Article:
The Effects Arthritis Can Have On Your Eyes

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The Effects Arthritis Can Have On Your Eyes

17 November 2015
 Categories: , Blog


Not everyone thinks of vision problems when they consider the symptoms of arthritis. But the disease doesn't only affect your muscles and joints. It can affect your eyes as well. Since arthritis can lead to vision problems, you should schedule regular eye exams and make your eye care professional aware that you have arthritis. It's also important for you to be able to recognize the signs of eye diseases for which arthritis puts you at risk so that you can receive prompt treatment to protect your vision.

Arthritis and Inflammation of the Eye

Inflammatory forms of arthritis, such as gout, psoriatic arthritis, arthritis of the spine (also known as ankylosing spondylitis), and reactive arthritis (caused by an infection somewhere else in the body), can cause vision changes. Rheumatoid arthritis, often referred to as RA, is an autoimmune disease that attacks healthy tissues in your body, including eye tissues. Psoriatic arthritis, symptoms of which include skin rashes, joint pain and stiffness, swelling of the fingers and toes, and changes in vision, affects about 30 percent of individuals with psoriasis. Spinal or reactive arthritis can also cause eye complications, some of which lead to inflammation involving the iris near the front of the eye.

Dry Eye/Sjorgren's Syndrome

Dry eye syndrome is the most common eye symptom associated with rheumatoid arthritis, affecting more women than men. The condition decreases moisture in the eyes, which increases the risk for infection. Some of the medications you take to relieve other symptoms of arthritis may cause dry eyes. Another autoimmune disease known as Sjorgren's syndrome also decreases tear production, which can result when inflammation damages the tear glands. The disease often develops when you have another autoimmune disease, such as rheumatoid arthritis.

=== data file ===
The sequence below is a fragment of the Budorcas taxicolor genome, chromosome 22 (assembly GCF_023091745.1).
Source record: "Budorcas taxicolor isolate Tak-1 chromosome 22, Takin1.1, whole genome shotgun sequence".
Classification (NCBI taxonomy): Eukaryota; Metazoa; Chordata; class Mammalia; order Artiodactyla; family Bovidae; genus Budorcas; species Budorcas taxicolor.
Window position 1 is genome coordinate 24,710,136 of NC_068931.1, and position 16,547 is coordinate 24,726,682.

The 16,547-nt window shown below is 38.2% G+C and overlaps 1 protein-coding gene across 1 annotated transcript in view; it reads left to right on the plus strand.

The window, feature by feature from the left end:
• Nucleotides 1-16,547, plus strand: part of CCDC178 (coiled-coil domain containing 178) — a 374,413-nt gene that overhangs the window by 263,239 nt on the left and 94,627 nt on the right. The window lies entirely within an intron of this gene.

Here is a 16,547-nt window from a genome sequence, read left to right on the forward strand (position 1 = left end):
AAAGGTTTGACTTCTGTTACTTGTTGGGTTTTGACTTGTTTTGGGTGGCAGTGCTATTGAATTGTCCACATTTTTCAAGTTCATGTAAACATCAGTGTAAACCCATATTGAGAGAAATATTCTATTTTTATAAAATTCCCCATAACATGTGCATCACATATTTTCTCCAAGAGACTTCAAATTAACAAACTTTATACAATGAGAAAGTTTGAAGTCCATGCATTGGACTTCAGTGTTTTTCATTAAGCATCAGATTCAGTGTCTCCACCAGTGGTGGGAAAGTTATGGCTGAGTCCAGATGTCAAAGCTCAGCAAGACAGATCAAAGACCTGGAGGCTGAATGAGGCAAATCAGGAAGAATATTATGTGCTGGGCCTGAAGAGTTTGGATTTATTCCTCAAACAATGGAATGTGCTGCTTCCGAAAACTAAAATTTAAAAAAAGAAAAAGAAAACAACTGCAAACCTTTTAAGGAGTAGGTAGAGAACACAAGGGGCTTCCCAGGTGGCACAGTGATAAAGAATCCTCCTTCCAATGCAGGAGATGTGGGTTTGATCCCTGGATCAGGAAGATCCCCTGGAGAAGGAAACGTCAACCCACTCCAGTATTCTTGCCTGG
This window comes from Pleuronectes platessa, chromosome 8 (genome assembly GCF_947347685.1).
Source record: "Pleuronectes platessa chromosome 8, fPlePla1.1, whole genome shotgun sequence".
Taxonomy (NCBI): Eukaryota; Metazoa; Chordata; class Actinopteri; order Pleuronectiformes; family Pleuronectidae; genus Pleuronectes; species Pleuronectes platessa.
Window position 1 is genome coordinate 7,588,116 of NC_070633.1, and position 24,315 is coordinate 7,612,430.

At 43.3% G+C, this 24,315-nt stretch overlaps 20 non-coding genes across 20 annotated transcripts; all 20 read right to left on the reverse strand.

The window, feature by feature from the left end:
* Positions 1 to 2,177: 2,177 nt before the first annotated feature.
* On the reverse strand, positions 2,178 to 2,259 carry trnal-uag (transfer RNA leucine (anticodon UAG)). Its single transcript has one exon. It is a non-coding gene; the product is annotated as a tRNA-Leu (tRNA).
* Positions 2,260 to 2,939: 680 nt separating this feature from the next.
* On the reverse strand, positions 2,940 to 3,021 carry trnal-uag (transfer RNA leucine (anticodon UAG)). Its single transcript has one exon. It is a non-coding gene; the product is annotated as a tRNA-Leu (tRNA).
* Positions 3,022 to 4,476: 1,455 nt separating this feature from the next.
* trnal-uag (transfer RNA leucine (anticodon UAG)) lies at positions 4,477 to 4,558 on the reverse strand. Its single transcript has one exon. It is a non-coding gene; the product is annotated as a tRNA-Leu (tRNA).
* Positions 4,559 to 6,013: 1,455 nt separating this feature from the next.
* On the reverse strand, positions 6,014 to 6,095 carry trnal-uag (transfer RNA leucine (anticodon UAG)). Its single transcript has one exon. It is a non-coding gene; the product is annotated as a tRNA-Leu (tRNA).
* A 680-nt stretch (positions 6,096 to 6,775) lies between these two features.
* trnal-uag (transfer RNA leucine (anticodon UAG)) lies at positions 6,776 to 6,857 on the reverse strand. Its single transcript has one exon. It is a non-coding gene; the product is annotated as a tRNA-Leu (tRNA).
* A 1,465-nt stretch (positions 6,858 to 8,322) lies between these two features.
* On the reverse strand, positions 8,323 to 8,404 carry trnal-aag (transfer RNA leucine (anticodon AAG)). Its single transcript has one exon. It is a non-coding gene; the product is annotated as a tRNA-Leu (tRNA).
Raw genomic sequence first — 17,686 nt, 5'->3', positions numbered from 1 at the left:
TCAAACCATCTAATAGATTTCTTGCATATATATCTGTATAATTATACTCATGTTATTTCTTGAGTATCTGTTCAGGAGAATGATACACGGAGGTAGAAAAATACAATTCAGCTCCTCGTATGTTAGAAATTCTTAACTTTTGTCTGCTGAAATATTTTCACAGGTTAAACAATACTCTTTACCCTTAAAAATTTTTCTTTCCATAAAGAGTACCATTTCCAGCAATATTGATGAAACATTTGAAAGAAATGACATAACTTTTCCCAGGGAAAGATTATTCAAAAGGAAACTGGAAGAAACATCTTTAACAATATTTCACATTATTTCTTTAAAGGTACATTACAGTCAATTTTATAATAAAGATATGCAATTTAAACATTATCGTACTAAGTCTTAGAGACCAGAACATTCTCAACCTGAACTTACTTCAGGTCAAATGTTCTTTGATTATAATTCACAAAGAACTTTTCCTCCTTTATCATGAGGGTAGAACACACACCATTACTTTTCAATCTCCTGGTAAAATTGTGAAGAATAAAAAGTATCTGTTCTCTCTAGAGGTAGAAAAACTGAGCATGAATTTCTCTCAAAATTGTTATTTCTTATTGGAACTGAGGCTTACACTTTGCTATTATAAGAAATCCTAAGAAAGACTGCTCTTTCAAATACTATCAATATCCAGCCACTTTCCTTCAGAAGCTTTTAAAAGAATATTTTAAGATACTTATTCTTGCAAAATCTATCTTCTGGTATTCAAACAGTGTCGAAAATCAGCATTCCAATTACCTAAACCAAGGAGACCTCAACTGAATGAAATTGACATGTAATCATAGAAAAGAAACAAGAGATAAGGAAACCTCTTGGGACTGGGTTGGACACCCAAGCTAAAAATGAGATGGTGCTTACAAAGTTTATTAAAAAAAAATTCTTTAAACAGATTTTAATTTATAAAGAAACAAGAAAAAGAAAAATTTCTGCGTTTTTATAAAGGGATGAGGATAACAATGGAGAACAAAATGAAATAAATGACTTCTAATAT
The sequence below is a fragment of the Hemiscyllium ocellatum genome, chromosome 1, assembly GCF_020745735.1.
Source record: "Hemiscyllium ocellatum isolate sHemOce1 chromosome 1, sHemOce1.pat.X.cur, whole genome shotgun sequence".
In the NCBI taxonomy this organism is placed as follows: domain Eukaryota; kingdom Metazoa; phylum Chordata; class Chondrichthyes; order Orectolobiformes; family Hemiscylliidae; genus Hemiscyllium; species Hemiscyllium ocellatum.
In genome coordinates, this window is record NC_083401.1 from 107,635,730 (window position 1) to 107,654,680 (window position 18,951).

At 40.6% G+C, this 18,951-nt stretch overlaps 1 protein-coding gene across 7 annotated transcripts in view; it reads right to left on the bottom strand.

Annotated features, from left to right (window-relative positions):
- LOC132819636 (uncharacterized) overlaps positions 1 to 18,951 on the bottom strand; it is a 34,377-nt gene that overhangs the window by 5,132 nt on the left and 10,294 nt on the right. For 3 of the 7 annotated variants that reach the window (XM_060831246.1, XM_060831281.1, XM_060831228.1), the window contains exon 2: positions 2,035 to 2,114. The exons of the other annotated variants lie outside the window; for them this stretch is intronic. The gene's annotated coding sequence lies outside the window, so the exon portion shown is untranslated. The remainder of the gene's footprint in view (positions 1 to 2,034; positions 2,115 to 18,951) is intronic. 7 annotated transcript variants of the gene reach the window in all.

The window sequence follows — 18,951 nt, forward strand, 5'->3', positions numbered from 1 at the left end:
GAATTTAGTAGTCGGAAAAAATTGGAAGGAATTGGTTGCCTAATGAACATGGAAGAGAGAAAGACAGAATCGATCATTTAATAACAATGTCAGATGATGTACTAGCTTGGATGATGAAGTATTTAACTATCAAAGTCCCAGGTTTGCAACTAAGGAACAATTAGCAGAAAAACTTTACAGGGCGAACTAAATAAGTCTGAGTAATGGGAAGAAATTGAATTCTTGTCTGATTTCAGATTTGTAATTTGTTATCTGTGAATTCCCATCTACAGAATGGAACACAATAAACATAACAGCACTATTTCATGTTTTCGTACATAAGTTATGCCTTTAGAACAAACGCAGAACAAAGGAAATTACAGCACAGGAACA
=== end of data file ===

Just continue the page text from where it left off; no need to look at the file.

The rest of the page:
Conjunctivitis/Uveitis

Conjunctivitis (or pink eye) can occur in the reactive form of arthritis. Although the infection, which affects the sclera (whites of the eyes) and lining of the eyelids, can be treated, it often reoccurs. Some people with reactive arthritis develop inflammation of the inner eye (uveitis). Either condition can cause eye pain, redness, irritation, and blurred vision. Individuals with psoriatic arthritis or arthritis of the spine frequently develop uveitis–a condition that can lead to permanent vision problems without treatment.

Scleritis

Individuals with rheumatoid arthritis are at increased risk for scleritis–inflammation of the tissues of the sclera, which is the white, outer layer of the eye. The condition causes eye pain and changes in your vision. Autoimmune disorders, including the different forms of inflammatory arthritis, generally are the cause.

Cataracts/Glaucoma

Inflammatory arthritis can increase your risk of developing cataracts. In addition to cloudy vision, poor night vision is a symptom. Eye doctors often see cataracts in individuals with rheumatoid arthritis, psoriatic arthritis, and spinal arthritis.

Inflammatory forms of arthritis can also increase intraocular pressure, which can lead to glaucoma. An increase in the pressure of the fluid in the eye can damage the optic nerves, causing blurry vision and pain. Like other eye problems related to arthritis, symptoms, including a rise in eye pressure, can be a side effect of corticosteroid medications you take to relieve arthritis pain and stiffness.

For professional eye care, contact an office such as Dixie Ophthalmic Specialists at Zion Eye Institute.